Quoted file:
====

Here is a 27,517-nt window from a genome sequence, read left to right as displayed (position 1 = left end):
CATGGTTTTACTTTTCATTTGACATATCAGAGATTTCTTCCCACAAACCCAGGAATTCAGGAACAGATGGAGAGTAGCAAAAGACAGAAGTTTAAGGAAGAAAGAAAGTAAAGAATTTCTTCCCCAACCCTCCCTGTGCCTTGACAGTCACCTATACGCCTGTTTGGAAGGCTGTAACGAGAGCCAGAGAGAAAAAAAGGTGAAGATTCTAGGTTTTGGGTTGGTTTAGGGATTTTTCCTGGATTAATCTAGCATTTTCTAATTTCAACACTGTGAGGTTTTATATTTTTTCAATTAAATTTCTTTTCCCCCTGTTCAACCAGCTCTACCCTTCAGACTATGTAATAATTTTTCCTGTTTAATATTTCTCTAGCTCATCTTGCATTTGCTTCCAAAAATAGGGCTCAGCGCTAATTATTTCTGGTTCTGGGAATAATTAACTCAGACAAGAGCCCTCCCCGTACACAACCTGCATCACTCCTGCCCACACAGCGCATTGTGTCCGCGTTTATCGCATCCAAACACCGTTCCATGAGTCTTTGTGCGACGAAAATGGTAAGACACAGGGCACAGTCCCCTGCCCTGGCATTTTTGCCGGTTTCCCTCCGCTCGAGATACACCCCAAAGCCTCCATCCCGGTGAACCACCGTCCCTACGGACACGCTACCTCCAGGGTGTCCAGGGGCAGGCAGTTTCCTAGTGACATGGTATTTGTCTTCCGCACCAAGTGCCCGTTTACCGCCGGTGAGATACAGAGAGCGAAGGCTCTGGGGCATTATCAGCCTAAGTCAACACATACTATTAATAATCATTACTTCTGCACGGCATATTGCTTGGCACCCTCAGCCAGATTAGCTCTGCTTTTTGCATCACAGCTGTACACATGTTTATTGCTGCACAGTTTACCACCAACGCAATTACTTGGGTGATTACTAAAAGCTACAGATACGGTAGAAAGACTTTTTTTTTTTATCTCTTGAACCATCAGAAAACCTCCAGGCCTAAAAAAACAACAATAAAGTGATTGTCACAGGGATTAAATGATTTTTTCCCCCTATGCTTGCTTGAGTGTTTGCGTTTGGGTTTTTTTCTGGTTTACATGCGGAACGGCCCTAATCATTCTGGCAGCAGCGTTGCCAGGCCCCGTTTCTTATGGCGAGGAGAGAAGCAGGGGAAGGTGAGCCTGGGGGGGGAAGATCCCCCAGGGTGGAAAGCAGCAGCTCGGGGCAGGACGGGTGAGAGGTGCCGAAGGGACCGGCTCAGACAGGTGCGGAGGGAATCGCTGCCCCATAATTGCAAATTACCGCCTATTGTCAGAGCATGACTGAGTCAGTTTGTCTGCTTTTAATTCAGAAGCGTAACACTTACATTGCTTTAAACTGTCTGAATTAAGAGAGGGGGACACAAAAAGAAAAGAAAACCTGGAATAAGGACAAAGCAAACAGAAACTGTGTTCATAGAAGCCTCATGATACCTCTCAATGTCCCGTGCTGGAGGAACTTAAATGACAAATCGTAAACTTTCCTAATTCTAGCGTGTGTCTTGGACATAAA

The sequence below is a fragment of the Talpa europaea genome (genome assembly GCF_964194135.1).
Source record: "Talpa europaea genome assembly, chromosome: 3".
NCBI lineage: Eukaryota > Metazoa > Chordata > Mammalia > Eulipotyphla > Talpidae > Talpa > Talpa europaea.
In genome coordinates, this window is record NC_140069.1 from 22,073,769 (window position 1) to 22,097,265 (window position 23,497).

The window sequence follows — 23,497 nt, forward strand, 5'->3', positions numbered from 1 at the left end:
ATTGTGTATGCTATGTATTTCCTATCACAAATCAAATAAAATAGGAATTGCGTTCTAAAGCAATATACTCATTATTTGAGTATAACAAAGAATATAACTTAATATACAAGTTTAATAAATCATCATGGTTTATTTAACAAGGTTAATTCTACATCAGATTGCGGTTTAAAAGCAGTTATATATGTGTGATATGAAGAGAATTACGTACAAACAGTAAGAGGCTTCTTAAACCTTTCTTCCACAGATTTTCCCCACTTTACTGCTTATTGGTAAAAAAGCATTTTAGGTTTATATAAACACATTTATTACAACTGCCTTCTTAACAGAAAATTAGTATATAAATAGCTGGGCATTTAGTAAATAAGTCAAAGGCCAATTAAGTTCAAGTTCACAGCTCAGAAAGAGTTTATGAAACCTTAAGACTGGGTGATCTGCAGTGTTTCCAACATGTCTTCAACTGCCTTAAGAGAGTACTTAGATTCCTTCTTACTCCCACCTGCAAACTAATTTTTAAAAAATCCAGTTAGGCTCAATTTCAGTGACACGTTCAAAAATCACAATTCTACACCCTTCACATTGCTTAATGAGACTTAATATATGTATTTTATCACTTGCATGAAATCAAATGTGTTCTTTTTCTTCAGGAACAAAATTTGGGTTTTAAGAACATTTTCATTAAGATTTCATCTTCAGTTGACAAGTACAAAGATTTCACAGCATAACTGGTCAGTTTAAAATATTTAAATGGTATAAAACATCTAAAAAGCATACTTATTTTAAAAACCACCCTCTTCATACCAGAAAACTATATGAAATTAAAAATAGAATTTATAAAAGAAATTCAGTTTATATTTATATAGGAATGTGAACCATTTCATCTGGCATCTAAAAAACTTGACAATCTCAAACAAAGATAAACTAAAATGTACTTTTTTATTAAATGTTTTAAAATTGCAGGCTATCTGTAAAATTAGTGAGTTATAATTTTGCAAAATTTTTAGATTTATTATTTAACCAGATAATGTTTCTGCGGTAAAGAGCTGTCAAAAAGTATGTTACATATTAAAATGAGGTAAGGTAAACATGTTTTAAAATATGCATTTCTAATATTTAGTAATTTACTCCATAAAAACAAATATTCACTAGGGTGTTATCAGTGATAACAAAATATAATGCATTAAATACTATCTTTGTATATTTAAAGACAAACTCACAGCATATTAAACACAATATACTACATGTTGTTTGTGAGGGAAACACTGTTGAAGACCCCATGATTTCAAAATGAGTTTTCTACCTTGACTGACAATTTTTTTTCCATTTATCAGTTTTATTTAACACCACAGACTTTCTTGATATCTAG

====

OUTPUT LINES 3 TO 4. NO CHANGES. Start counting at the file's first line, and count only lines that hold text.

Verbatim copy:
The sequence below is a fragment of the Talpa europaea genome (genome assembly GCF_964194135.1).
Source record: "Talpa europaea genome assembly, chromosome: 3".